Wanted to report on what I discovered with the demise of my hive - Spring 2010.
Bottom line, my girls were victims of situations that arise as the result of striving to survive in a cold environment. I got them through the winter, but I believe an experienced beekeeper could have gotten them through to avoid the demise that followed; however, I have found that asking other beekeepers, while important and insightful, is not the call to action that personal experience with loss can be.
I'm a beginner in my second year. I have two hives in two locations. First hive: prepared for a year, watching my wooded yard for a sunny spot and my notes indicate that I picked the sunniest spot in a high ground area. The foliage increases every year, of course, so shade was more substantial in spring 2010 as apposed to spring 2009…but in Spring-Summer 2009 it rained almost 28 days out of 30. My first hive swarmed on the 4th of July 2009 but the remaining bees did well into fall. I did not extract honey, determined to get them through the winter.
I used a slatted bottom board under a hive deep full of bees and medium super of honey. An insulation board was placed on top of the inner cover with a prop between it and the cover. I wrapped the hive when nights got into the 20's in the fall and took it off in the spring when days got longer and temps were in the 30's at night. I fed sugar syrup in the fall in large, ziplock bags poked with pinholes.
My bees filled one frame coming into spring, first week of April. The hive was clean as a whistle except for some normal brown droppings outside of the upper entrance. I placed sugar syrup in a small feeder on the frames in an empty super. The bees crawled up en mass to say hello. Looking back, they were just so cold.
On May 6th, I reversed the hive deep with the medium super in hopes of getting the queen to move up from her winter home into the hive body. It appeared that some syrup had leaked down into the hive body. There was terrible mold on the bottom board and down the inside back wall and the frame bottoms. The frames in the hive body were old from the nuc I bought so I removed and cut the good comb out and set the frames in the sun. Cleaned everything, put in a new bottom board and clean hive body.
On May 26 I recorded that the nest was no bigger than a large softball. In the weeks following reversal, saw few if any bees foraging; but temps in our neck of the woods have been in the 50's and the early spring bloom was lost. I fed them sugar syrup first, then comb honey cut from the frames I found when I did the reversal. I knew they had food and moved the honey frames in close to the nest, but laid the additional feed on the frames above the nest for easy access.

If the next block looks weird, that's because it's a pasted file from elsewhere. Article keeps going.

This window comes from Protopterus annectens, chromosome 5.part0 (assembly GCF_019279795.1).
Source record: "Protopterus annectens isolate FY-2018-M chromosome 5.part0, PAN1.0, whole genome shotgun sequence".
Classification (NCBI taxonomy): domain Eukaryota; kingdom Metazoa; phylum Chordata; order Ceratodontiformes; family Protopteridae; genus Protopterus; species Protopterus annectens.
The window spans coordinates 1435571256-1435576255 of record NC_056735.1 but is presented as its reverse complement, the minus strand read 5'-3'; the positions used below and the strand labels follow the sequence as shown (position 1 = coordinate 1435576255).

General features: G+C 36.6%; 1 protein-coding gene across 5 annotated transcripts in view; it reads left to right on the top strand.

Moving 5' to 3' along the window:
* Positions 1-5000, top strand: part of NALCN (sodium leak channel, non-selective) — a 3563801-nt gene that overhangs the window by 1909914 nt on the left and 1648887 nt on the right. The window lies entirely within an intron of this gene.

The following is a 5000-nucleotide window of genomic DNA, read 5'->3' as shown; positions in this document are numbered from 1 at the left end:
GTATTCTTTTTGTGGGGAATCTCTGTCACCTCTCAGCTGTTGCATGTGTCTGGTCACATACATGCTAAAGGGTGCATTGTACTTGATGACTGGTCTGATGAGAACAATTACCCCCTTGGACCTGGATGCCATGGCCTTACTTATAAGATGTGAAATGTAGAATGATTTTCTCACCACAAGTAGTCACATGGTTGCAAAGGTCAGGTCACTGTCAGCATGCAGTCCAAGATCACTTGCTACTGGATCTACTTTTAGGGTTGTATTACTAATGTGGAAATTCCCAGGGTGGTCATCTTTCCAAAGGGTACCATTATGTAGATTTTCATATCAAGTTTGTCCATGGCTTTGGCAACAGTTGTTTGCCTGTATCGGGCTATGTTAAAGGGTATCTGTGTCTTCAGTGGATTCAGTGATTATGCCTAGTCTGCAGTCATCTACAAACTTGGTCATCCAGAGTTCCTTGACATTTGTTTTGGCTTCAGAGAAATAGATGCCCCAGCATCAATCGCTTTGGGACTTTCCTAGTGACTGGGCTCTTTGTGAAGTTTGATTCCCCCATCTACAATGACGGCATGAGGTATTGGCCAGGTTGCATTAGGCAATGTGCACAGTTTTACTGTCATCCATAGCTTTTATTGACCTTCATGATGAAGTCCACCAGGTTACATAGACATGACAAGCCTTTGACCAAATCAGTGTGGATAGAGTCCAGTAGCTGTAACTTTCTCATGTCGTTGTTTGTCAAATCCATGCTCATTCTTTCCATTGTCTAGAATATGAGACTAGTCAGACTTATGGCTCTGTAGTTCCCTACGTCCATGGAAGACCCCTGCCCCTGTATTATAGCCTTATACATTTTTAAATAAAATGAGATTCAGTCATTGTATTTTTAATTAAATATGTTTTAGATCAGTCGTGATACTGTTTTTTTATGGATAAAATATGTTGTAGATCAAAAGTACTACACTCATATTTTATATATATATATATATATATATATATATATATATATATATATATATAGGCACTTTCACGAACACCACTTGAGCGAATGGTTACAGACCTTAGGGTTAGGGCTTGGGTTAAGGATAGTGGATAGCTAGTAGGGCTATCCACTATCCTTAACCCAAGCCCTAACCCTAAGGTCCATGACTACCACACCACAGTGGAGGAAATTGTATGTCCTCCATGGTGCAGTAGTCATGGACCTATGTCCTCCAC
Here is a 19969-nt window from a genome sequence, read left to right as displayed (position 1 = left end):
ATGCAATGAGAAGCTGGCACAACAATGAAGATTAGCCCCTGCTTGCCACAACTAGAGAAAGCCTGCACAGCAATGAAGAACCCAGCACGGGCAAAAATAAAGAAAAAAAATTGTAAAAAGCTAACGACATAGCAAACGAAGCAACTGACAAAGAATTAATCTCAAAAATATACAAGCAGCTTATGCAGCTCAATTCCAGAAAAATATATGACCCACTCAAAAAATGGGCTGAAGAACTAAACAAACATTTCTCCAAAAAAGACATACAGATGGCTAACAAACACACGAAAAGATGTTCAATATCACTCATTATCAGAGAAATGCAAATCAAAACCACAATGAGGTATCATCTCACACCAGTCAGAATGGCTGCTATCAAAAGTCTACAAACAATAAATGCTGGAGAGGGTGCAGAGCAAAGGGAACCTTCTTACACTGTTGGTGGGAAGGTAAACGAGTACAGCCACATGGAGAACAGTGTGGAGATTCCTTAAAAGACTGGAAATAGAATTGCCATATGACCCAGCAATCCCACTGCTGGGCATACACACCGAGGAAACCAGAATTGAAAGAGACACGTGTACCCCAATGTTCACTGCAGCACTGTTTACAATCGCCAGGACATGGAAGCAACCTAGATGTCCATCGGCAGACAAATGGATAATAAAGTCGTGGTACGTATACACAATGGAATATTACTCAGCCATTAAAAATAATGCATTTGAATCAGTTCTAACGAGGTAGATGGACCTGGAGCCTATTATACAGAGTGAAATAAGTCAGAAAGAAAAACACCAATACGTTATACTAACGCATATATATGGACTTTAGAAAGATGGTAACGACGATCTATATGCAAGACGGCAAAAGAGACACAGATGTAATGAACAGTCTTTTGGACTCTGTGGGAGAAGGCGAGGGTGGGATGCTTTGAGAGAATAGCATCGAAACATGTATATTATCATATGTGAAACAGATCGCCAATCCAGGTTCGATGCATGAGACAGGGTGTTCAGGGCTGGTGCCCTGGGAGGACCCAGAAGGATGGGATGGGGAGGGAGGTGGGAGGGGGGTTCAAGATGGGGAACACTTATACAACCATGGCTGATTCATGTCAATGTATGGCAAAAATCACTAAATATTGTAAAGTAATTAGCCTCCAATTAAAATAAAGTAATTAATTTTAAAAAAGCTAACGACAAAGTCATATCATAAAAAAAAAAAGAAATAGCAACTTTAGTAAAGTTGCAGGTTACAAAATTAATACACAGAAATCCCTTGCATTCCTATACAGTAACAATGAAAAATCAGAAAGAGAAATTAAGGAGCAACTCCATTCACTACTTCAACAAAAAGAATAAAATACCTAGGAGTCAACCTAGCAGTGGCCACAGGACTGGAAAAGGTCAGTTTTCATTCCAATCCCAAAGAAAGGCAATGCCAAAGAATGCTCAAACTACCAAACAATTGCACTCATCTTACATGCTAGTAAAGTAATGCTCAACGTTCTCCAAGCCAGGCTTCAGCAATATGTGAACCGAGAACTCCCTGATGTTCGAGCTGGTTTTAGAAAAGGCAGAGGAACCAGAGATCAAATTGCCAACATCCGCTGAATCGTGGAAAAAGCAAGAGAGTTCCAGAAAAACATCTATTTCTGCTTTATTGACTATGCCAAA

Checking every week, in the end on June 9th, I found the queen, apparently healthy, with two assistants only. Chilled brood. A few starved bees. Lots of pollen and honey. Nosema stains throughout that had developed since May. I cleaned everything up and placed the queen and her two loyal attendants in a nuc box. Temps in the high 40's that night. No hope of her recovery.
I want to bring attention to two valuable articles from Bee Culture Mag, May-June issues, that also seem to validate some conclusions.
1. James E. Tew in his May article on page 39 "Honey Bee Packages" comments that his surviving over-wintered hives are only "soft-ball" in size, sometimes "baseball" in size. He states this is a modern evolution of over-wintered bees from packages, but I started with Nucs.
2. Tom Webster on "Nosema ceranae" which speaks of new strains of Nosema, how serious this is for wintering bees, and the need to feed properly and have sterile equipment from hive to hive.
3. Also, Ross Conrad, who fellow beekeeper, Ingrid and I were able to see at a workshop in Vermont this spring. His book "Natural Beekeeping" notes that Nosema is more commonly associated with heavy fall feeding of syrup. (Photo right - Queenie with Hope 10,031 and Faith 10,032)
I read again and again that cold does not kill bees. That they do not keep the hive warm, they keep each other warm and that they are heartier than we think. I read also that the biggest threat is starvation and moisture. So I worked hard on keeping good airflow in the hive and made feed available when it seemed they needed it. I also read they will not eat sugar syrup if they don't need it. Also to stay away from corn syrup because of incidence of Nosema and a general shortening of bee life.
The facts are my hive coming out of winter became, for whatever reason, too small to keep up with the queen, properly sealing the brood and keeping the sealed brood warm enough to survive what I felt were moderately cold temperatures. They also, as is their nature, left the hive when they were too sick or dying to help with it's survival.
Maybe the bees got sick when I started to feed them the sugar syrup in the spring and they would not leave the task of warming the queen and brood for cleansing flights, so Nosema developed. Maybe they were too cold to move around the hive and get pollen and honey for the nest and the brood. Maybe the older bees died off and those left were less capable of defending the hive and foraging. Maybe a valuable cycle of succeeding generations was broken. The little chilled bees in their cells were perfectly formed.
So it seems that when Ingrid was looking for a Queen a month or so ago, I would have done well to offer my queen with her softball size hive. That would have saved them. But how much of a factor was Nosema? Would it have contaminated her hive? I tested for everything else as well. I did the icky AFB test on pupae…also, no mites and no hive beetles. Tom bought me a microscope for xmas. All were clean, except for signs of Nosema. My second hive is new from a nuc this year and they are cranking; but not big enough to split to save this queen.